When the back-pass rule was introduced at the 1992 Summer Olympics, few could have envisaged it would have quite the impact on the modern game as it has done.
No longer were goalkeepers simply required to ‘save’ any pass that had been fizzed at them from 40 yards by a panicking right-back. Instead, they had to show an accomplished first touch and an ability to get the ball out of their feet before distributing to a teammate, with the presence of an onrushing centre-forward growing more prevalent by the second in their peripheral vision.
Almost 30 years on from the introduction of the rule and the goalkeeping position has evolved arguably more than any other position on the pitch.
The current crop of top keepers in world football are far more than just ‘stoppers’ – they’re proper footballers who are regularly afforded the chance to showcase their ability with the ball at their feet.
The introduction of the likes of Pep Guardiola and Jürgen Klopp to the Premier League has seen an influx of managers looking to play out from the back, and without a competent footballing goalkeeper none of this would be possible (insert picture of forlorn Simon Mignolet here).
Keepers have become the foundation of a team, no longer scoffed at as ‘the only one mad enough to play in goal’, instead they have become arguably the most important part of a squad.
And not only has the development in distribution benefitted those within close proximity of them, it’s also been to the profit of those further up the field, with Marc-André ter Stegen, Alisson Becker and Ederson all recording assists for their respective clubs last season.
The similarities between modern-day goalkeepers and outfield players doesn’t end there.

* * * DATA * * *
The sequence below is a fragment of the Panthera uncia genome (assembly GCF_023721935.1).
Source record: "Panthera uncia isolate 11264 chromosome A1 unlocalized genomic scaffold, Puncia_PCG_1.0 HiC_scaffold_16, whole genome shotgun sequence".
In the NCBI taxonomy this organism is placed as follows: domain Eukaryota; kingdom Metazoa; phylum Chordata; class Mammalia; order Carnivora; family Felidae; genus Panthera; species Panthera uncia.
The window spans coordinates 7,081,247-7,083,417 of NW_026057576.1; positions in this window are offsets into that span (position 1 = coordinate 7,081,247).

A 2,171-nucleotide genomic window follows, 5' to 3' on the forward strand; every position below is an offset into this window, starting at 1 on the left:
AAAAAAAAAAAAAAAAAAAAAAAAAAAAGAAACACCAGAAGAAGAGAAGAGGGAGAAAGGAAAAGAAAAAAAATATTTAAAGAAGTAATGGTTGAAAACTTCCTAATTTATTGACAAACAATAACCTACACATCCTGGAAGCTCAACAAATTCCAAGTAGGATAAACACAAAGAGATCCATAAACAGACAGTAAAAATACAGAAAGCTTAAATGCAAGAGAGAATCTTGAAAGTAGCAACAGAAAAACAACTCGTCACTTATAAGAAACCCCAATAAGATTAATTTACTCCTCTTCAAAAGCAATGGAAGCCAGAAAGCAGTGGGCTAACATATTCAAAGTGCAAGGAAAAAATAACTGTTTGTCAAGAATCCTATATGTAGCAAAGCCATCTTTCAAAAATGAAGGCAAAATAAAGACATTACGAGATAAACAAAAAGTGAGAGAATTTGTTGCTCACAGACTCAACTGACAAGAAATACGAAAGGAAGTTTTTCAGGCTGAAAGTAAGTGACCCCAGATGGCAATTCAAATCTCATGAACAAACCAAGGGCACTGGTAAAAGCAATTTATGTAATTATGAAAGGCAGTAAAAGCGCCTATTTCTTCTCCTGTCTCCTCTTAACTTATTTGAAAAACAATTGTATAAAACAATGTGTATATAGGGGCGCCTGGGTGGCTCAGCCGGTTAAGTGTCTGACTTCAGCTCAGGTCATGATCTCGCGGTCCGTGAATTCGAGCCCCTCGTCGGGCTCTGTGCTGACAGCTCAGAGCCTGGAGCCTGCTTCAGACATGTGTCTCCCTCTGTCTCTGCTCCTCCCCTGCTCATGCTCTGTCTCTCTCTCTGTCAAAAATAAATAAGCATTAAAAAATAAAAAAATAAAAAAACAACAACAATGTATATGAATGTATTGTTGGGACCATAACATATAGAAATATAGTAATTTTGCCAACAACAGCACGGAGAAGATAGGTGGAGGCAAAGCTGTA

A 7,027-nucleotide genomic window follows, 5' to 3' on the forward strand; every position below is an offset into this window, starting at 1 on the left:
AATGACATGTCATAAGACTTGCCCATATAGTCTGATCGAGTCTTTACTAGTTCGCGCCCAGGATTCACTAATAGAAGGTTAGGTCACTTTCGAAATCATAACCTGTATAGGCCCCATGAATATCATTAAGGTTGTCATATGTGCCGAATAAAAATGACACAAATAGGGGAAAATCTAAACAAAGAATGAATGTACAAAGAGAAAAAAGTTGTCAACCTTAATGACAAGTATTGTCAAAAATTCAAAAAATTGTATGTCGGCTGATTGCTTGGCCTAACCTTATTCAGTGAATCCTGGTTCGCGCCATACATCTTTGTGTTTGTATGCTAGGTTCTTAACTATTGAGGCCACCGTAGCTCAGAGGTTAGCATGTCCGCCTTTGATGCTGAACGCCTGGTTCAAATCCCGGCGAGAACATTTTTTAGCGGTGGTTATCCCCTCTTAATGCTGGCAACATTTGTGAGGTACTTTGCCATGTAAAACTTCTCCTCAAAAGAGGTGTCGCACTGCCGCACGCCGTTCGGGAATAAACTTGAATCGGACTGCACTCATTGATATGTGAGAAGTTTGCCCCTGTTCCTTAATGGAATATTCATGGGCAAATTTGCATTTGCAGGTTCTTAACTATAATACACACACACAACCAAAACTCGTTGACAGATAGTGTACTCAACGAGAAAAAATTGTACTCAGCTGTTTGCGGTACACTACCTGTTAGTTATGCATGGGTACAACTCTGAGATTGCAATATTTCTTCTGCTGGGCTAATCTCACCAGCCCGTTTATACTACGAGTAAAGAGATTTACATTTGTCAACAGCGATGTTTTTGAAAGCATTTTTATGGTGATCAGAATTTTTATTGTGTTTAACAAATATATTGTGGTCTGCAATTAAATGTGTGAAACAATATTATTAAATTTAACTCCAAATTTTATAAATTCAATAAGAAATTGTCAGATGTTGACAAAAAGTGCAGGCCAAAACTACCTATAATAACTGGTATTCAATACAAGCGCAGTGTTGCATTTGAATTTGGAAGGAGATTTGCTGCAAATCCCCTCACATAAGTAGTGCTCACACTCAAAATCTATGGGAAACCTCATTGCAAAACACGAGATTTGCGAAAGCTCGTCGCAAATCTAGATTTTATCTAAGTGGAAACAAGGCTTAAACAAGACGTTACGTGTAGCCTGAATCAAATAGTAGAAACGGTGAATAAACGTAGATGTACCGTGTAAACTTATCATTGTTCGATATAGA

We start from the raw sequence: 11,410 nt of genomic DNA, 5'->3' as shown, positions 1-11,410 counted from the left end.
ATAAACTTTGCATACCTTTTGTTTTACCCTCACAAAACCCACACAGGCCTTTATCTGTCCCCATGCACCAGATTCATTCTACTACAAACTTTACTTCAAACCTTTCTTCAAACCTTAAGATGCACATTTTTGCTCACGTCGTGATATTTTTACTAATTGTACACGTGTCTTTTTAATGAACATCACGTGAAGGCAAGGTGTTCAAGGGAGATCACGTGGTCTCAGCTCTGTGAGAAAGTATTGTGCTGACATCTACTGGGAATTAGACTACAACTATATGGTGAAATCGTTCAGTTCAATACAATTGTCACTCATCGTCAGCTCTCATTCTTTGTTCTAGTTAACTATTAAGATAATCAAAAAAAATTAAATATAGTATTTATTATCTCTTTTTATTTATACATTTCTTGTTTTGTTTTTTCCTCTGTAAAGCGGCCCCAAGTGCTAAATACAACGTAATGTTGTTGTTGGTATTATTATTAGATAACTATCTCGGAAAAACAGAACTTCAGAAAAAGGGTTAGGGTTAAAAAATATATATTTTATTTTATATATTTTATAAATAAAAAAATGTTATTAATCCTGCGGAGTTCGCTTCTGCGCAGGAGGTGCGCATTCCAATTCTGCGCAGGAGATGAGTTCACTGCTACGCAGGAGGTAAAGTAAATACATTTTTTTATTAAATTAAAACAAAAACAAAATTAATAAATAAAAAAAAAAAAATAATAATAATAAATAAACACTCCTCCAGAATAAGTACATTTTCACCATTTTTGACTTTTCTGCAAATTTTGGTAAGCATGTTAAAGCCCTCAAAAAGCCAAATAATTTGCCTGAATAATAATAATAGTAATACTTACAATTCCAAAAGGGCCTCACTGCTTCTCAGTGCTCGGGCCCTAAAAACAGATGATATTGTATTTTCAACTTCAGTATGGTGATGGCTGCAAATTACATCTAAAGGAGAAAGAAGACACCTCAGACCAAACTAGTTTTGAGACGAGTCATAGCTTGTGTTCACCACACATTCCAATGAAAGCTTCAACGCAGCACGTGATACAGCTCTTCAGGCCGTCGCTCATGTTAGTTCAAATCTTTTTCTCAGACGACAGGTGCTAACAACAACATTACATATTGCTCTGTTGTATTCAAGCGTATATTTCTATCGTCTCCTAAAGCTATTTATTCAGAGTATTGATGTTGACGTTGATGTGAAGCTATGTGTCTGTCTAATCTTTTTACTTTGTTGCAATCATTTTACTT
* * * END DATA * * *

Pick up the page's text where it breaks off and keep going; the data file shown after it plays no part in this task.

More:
In a world where diets and training regimes are intensely scrutinised in the hope of gaining any slight advantage, footballers are as sharp and pacy as they’ve ever been. Because of this, the gap between a goalkeeper and his defence is more susceptible to being exploited by lightning-quick forwards.
In order to combat this threat, keepers have had to adapt yet again. Gone are the days of the slightly, erm, rotund guy between the sticks, instead they have to be athletes, capable of sensing danger and displaying swift acceleration when called upon.
While Gyula Grosics and Lev Yashin were pioneers of the sweeper-keeper role, the performances of Manuel Neuer’s for Bayern Munich and Germany have truly evolved the way goalkeeping is coached.
While a manager is open to playing absolutely any formation he likes, the one thing which will remain a constant in football team is the goalkeeper. Because of this, it would be easy to believe that goalkeeping would never evolve, it’s just a case of keeping the ball out of the net, right?
In fact, goalkeeping has evolved as much – if not more – than most positions on the pitch, with a whole host of top-class keepers including Peter Schmeichel and Oliver Kahn laying claim to having developed the position in some way.
Some of them may still be a little eccentric, but they’re every bit as athletic and gifted with their feet as most of the players in front of them.